Wednesday, February 11, 2015
Jeff Masters at Weather Underground unearthed this brief video excerpt from a Bell Laboratory Science series episode in 1958, that includes a mention of the climate crisis consequences of CO2 pollution.
But this video is fascinating in itself. I remember these programs, as I'm sure lots of Baby Boomers do. If we didn't see them on TV, we saw them run from film projectors in school. There were 8 of these specials made in the decade of 1954-64, each on a specific subject. "The Unchained Goddess" about weather was the one that mentioned global heating, in a characteristically dramatic way.
This was the fourth and last of the specials produced and written by the eminent Hollywood filmmaker Frank Capra (Mr. Smith Goes To Washington, Meet John Doe etc.) Disillusioned with Hollywood (and/or vice versa) in the Blacklist era, he used his science schooling and filmmaking chops to create these, which included technical as well as narrative innovations that became standard for both documentaries and feature films. Shot in technicolor, several of the films won Emmys in various categories.
The basic interplay in the film is between a science expert (Dr. Frank C. Baxter, and it's recognizing him that brought these all back to me) and a "fiction writer," played in this episode by actor Richard Carlson, who also directed it. (You'll see just a moment of him in the above one-minute excerpt.)
But Carlson wasn't just any actor, especially to the young Boomer audience. Many adults were familiar with him as the star of the 1953-56 espionage TV series I Led Three Lives. But he was also the star of such Saturday afternoon epics as It Came From Outer Space and Creature From the Black Lagoon.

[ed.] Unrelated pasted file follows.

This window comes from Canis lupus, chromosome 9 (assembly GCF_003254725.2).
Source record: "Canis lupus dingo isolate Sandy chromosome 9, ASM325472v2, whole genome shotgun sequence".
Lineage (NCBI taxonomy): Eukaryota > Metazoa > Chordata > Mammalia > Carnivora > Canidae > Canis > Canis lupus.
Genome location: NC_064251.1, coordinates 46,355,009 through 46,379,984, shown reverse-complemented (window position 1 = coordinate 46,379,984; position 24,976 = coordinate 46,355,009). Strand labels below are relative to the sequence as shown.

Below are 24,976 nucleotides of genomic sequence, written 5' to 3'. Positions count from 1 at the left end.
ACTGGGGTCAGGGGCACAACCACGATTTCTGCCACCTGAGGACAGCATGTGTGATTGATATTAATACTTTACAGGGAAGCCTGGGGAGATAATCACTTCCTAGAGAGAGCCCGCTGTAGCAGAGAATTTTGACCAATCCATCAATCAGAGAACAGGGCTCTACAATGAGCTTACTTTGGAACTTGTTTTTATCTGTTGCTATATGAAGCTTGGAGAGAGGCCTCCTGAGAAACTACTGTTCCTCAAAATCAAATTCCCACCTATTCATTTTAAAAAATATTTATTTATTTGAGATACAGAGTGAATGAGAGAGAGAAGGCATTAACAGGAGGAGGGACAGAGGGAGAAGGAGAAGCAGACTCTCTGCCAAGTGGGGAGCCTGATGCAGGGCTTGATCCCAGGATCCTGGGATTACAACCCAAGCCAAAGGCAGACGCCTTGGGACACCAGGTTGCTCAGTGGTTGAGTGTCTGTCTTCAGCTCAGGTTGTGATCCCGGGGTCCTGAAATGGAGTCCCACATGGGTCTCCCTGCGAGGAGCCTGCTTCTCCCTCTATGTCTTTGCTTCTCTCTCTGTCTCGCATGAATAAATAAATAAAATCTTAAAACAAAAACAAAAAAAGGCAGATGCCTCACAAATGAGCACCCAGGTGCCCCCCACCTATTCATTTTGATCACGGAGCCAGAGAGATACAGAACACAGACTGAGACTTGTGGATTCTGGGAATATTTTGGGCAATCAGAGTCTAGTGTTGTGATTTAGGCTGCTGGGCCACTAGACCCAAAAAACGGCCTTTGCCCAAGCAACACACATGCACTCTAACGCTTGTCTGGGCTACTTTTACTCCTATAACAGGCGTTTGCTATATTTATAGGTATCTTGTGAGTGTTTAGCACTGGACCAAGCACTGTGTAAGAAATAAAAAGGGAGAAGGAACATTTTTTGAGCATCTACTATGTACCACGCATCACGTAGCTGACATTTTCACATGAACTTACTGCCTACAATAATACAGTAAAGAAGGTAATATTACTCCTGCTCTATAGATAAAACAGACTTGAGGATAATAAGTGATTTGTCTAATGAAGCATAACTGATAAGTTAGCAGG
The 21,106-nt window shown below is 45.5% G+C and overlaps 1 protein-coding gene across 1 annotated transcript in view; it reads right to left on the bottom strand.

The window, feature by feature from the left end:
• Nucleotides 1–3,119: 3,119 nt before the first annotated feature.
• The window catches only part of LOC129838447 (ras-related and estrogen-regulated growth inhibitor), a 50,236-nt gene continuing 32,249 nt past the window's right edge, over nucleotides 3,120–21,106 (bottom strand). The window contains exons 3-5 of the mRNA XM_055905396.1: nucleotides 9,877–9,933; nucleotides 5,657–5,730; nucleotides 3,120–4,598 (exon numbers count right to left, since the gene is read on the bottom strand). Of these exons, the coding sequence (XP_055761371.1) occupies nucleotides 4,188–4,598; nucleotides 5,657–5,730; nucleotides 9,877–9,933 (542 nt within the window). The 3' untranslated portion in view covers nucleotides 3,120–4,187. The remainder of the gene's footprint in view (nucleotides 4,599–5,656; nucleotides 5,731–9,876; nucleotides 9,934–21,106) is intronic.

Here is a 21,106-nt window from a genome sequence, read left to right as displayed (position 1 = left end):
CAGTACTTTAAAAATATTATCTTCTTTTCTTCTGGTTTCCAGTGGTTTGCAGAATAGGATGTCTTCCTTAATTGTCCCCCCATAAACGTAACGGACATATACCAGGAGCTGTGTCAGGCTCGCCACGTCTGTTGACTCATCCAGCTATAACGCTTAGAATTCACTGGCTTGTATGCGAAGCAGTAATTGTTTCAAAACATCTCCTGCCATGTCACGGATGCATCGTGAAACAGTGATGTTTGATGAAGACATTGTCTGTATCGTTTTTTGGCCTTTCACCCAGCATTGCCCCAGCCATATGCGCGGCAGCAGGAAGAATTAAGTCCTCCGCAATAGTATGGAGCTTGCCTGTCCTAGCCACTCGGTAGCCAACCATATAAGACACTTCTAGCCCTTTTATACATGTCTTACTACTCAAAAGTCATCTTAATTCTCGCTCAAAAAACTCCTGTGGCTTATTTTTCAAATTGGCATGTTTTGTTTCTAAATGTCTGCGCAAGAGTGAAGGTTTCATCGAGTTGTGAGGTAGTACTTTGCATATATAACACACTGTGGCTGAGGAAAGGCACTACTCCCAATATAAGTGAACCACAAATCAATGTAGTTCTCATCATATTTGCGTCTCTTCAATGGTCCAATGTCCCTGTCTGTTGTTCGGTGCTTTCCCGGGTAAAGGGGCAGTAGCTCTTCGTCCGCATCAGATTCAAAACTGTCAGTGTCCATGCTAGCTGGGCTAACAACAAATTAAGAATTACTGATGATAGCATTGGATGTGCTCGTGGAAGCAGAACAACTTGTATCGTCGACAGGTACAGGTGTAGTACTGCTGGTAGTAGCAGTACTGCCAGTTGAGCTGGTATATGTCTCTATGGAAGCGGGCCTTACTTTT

Moreover, the characters he played were significant. In most Hollywood films (as in most fiction), scientists were either mad and evil, or blandly evil. Though the first scientist as hero was in H.G. Well's The Time Machine (published 120 years ago in 1895) it took a long time for the movies to catch up. Carlson played several of the early examples of scientists as heroes--even action heroes-- in 1950s science fiction and monster movies.
Imaginative stories that used scientific what-ifs got two basic responses in the 50s--very negative (from embarrassment to angry scoffing) and very positive, because the ideas as well as the action were stimulating. Today, a lot of deniers count on the angry scoffing of what they would like to believe is the science fiction of the climate crisis.
But we're all facing its reality now. The difference may be that some of us were opened to possibilities of real science speculations in the Bell series and other documentaries by fictional stories in which an international team of scientists convinces leaders of a mortal threat to the planet, and the world unites to overcome the threat. In that regard it turns out they were science fiction, at least so far.